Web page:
The tiny village of Sellia in southern Italy seems pretty unremarkable at first glance. Situated in the remote Calabrian countryside, this hillside community is overlooked by the guidebooks and doesn’t attract masses of tourists – or even visitors from the rest of the region. However, the mayor, Davide Zicchinella, is hoping to change all that and put Sellia on the map – starting with his ruling that it’s illegal for residents to die.
The ruling is part of a wider campaign to save the town from extinction. Since 1960 the population has dwindled from 1,300 to about 500. Over half of residents are over the age of 65 and, as young people look for opportunities elsewhere, many houses lie empty.
Sellia’s fate is not unique however; a plummeting birth rate has led to officials warning Italy is a ‘dying country’ and as many young Italians head overseas for work, there are also concerns about a ‘brain drain’ of the country’s much-needed talent.
After Sellia’s healthcare budget was dramatically reduced by €100,000 in five years, Zicchinella set about securing EU funds to transform an abandoned school into a medical clinic.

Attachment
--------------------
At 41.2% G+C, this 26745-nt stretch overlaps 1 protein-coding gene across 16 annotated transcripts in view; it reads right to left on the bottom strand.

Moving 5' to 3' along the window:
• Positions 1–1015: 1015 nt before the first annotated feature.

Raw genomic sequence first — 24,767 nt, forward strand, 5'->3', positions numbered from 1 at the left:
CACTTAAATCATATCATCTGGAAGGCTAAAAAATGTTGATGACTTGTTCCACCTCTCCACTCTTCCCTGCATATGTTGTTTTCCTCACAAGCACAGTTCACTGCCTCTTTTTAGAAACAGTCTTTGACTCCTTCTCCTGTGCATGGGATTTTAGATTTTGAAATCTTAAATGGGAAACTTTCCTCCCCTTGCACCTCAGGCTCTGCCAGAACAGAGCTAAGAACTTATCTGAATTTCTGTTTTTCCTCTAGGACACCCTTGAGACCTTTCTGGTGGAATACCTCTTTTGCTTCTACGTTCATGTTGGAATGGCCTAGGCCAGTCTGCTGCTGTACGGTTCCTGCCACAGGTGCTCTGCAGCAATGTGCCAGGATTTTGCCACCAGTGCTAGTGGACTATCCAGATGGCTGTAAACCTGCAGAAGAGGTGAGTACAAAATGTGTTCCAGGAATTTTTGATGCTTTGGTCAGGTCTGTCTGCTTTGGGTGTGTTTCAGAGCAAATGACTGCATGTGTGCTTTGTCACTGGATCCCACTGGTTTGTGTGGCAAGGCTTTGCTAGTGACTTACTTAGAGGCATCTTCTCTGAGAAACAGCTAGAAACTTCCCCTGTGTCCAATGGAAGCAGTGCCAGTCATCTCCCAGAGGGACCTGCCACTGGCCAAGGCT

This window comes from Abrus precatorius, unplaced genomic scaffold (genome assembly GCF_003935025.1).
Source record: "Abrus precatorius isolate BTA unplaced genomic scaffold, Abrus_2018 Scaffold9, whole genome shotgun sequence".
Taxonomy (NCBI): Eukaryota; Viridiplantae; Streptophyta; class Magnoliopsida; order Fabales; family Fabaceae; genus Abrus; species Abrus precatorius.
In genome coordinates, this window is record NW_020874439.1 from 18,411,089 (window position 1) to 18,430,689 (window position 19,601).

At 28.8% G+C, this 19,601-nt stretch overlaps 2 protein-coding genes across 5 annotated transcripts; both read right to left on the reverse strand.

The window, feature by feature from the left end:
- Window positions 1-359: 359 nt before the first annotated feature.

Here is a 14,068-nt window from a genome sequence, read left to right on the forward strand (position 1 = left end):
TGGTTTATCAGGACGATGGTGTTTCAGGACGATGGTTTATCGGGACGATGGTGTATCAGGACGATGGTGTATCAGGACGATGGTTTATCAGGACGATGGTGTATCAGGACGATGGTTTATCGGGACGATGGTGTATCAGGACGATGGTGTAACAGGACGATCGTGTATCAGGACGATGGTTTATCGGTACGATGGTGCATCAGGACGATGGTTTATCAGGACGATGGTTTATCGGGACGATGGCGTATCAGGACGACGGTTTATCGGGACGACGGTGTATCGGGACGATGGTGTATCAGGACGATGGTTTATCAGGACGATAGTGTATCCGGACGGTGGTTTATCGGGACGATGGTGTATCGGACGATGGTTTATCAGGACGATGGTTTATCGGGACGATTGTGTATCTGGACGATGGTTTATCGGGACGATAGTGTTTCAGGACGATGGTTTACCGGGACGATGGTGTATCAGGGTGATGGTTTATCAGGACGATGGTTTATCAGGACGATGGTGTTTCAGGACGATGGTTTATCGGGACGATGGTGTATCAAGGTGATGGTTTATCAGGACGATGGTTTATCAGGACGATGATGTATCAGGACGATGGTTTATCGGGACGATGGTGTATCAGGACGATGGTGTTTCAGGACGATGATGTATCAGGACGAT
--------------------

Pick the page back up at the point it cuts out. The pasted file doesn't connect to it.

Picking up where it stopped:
His ban on getting sick – even if not technically enforceable – comes along with a tax incentive for residents to take care of their health. Those who make an appointment at the medical centre will be exempt from the village’s health tax, not to mention that they’ll no longer have to travel to other towns and cities for healthcare.
‘Human life is naturally valuable, but here it has a social value as well because every person who dies takes us a step closer to the village no longer existing,’ Mayor Zicchinella told news agency AFP.
Not only does Zicchinella hope to keep Sellia’s ageing population fit and healthy for longer, he also wants to attract new residents and tourists to the town. The resourceful mayor successfully lobbied for €1.5 million from the EU to revitalise the area.
Zicchinella hopes to turn Sellia into Europe’s first borgo avventura, or adventure village, and has built a brand new adventure park to help revitalise the town. Visitors can fly down a 500-metre zipwire, jump off a 15-metre tower, and take in the surrounding views from a mid-air panoramic bridge.
A number of Sellia’s previously empty houses have also been renovated to provide accommodation for the much-needed visitors.